Friday, October 14, 2005

Kilt him a bar . . .

Spot had a post yesterday discussing right-wing hypocrisy in constitutional interpretation. He ran across a story today that shows another example of how wingers have no problem with an expansionist view of federal power when it suits their ends.

Consider the story of Steven Tuck, a disabled vet, 38. Here’s the first graf in an AP story:
SEATTLE - An Army veteran who fled to Canada to avoid prosecution for growing marijuana to treat his chronic pain was yanked from a hospital by Canadian authorities, driven to the border with a catheter still attached, and turned over to U.S. officials, his lawyer says.
Laying aside this rather uncharacteristic – and uncharitable – conduct by our Canadian friends, what in the Sam Hill is happening here? It turns out that Mr. Tuck was growing marijuana to use to treat his chronic pain from a service-related injury: a parachute accident. He was conducting his little agronomy venture in California, which enacted a law permitting medical marijuana several years ago.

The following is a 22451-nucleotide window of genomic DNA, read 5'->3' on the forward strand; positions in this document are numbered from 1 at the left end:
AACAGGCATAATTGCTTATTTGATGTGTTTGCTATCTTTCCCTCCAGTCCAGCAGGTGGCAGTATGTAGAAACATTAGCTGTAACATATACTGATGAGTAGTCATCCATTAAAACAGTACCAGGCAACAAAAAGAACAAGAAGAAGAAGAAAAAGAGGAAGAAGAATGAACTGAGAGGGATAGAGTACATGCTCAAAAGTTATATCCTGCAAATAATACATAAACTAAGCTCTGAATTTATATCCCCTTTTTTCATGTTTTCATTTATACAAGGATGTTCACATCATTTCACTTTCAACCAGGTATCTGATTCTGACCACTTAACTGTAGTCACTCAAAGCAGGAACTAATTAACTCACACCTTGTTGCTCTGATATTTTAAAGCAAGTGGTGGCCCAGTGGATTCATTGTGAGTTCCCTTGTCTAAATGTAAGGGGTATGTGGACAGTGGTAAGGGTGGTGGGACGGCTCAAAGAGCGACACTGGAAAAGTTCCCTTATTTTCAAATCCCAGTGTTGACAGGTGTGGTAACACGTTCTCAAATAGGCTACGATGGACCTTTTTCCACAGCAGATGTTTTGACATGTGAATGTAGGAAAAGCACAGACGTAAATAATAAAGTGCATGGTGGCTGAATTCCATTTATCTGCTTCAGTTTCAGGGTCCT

Why then, are the feds chasing him? Well, it’s the Supreme Court, stupid. The article concludes with this:
The Supreme Court ruled in June that people who smoke marijuana because their doctors recommend it to ease pain can be prosecuted for violating federal drug laws, even in states like California that have laws permitting medical marijuana use.
Spot reread the constitution before going to bed last night; it helps him sleep; he found no mention of marijuana anywhere in the constitution! The Supreme Court’s decision in this case can only be justified by the 20th century expansion of the meaning of the interstate commerce clause and its implied limitation on the rights of states to regulate interstate commerce, especially where the federal government has assumed a large regulatory role, such as drugs and narcotics.

So, gentle readers, this is just another case where our little control freak friends like Kimmy Crockett (who can undoubtedly trace her lineage back to coonskin Davey) want their freedom but don’t think you should have yours.

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